The village of Urcal features in a Channel 4 episode of ‘A New Life in the Sun’ on Thursday 26th January 2023, not surprising when you consider that it enjoys over 3,000 hours of sunshine each year.
By Nick Nutter | Updated 14 Jan 2023 | Almería | Villages | Login to add to YOUR Favourites or Read LaterThis article has been visited 3,562 times
I Love Urcal
Urcal is about 8 kilometres from the town of Huercal-Overa where you will find all the shops, supermarkets and weekly market that Urcal lacks. Urcal could be described as a sleepy hamlet, a little remote yet only six kilometres from the main A7 road, the Autovía del Mediterráneo. The village has that certain ‘it’ that makes Urcal a place loved by those that live there. As the signs proclaim as you enter and leave the village ‘I Love Urcal’.
Esperanza British Bar Urcal
Social life in Urcal centres around the three bars, two Spanish, and one English - Bar Esperanza. The British expat population are a reasonable proportion of the 300 or so people that live in this small village. Livestock, mainly pigs, easily outnumber residents and the surrounding agricultural land is primarily almond and olive groves.
Taberna Amazir Urcal
Urcal is at a height of 500 metres above sea level and protected from cold northerly winds by a range of mountains that top out at over 1000 metres only ten kilometres behind the village. The hills provide a dramatic backdrop. Dry barrancos thread their way down the slopes in this semi-arid area, many used as tracks to even more remote fincas and villas, but what it lacks in vegetation it more than makes up for in birdlife, particularly raptors.
A pair of Golden Eagles nest nearby and you may see booted eagles, and short toed eagles. If you are really lucky, there have been unconfirmed sightings of that rarest of birds, a Spanish Imperial Eagle. Kites, kestrels and falcons can all be seen hunting. The scrubby vegetation hides warblers both Sardinian and Dartford. Hoopoes are numerous, and in season, bee-eaters, rollers and goldfinch are some of the more colourful of the 300 or more species of birds to be seen in the area.
On the ground, foxes, rabbits and red legged grouse run across the roads but the biggest hazard to the motorist, particularly at dusk and dawn, are the wild boar that wander freely over the unfenced land. A solid thumping sound, heard after dark in December and January, may well be a boar butting an almond tree to eat the nuts that fall from the branches. There are also a number of less boisterous residents in Urcal, Mediterranean spur thighed tortoises.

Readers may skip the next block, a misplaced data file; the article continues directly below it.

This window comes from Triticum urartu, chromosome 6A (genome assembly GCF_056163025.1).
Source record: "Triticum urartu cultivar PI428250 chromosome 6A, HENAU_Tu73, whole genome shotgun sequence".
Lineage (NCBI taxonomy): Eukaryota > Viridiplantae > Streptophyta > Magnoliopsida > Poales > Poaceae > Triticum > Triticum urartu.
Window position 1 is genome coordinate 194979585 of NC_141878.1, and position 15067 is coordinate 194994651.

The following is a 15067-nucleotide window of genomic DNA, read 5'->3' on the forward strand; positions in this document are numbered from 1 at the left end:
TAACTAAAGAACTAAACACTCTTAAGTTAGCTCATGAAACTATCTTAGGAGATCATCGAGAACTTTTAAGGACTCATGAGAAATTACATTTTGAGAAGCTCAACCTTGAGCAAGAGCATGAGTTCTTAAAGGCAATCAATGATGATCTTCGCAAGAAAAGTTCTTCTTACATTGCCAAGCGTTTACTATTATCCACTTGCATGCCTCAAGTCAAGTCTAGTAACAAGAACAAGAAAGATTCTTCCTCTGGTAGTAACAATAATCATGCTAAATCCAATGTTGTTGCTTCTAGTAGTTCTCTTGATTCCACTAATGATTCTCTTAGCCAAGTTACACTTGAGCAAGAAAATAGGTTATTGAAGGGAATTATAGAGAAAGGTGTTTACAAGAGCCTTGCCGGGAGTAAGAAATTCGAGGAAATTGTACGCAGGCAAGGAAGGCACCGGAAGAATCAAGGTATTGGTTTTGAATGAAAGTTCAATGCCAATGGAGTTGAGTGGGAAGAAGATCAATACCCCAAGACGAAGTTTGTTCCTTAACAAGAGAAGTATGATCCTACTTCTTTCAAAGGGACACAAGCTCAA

Image by Urcal Resident Derek Gargan
Thanks to Derek Gargan we have a photograph of one of those elusive Urcal tortoise.
In the centre of the village you will find an Ethonological Museum, the Museo Etnográfico de Huércal-Overa. All the artefacts and displays have been made by local people and the brainchild behind it is a local man, Ezequiel Parra. The museum is designed to illustrate a past way of life with areas set aside for the village shop, the slaughterhouse, the bakery, the library, the barbershop, the tobacconist, and the school. Homelife is highlighted with nostalgic memories of the ice creams of childhood, music, old telephones, and typewriters, the dining room of the house, the bedroom, childhood games and early electrical goods. Outside is an area devoted to farm machinery, some of which is little altered to this day.
In the first century AD, three prominent historians of the day, Pomponius Mela, Pliny the Elder, and Claudius Ptolemy all mentioned the Roman town of Urci. To what extent each ‘borrowed’ information from the others is not known. Modern historians have surmised that Urci was situated somewhere near Almeria city or upstream of Villaricos in the Almanzora valley. What little there is known about Urci starts and finishes with the writings of those long-deceased writers, until 2005 that is when a surprising discovery was made in Urcal.
In 2005, an area of agricultural land in Urcal was earmarked for building of residential property when a Roman mosaic was found. The mosaic is constructed from small tiles called tesserae; the size of the tesserae indicates it was made after the 2nd century BC. Before that time the tiles tended to be somewhat larger. The intricate geometric pattern of the mosaic indicates it was made for a wealthy citizen, perhaps as a floor within a villa. The outer edge of the mosaic is in a pattern known as an ‘Ivy Scroll’ incorporated into another design called a ‘Wavy Ribbon’. The inner design is an angular ‘Solomon’s Knot’ within an inner border of a ‘Cable’ pattern. Only three colours of tesserae were used, red, black and white and, somewhat unusual for Roman mosaics, there are no figures of animals, gods or humans depicted. The geometric design is reminiscent of mosaics found at Carmona and Italica in Seville province that are dated to between the 2nd and 1st centuries BC. The Solomon’s Knot is also a little unusual since the knot is normally depicted with curved lines rather than sharp angles. It actually gives the mosaic a bit of a Byzantine feel to it.
The similarity of the present name of the village, Urcal, to that of the ancient Roman town of Urci, has prompted speculation that the long-lost town has been discovered. If the mosaic is Byzantine then the site at Urcal would post date Urci by about 400 years. Whether a 6th century AD Byzantine villa or the ancient town of Urci, the mosaic is a remarkable discovery in this off the beaten track village in Almeria province.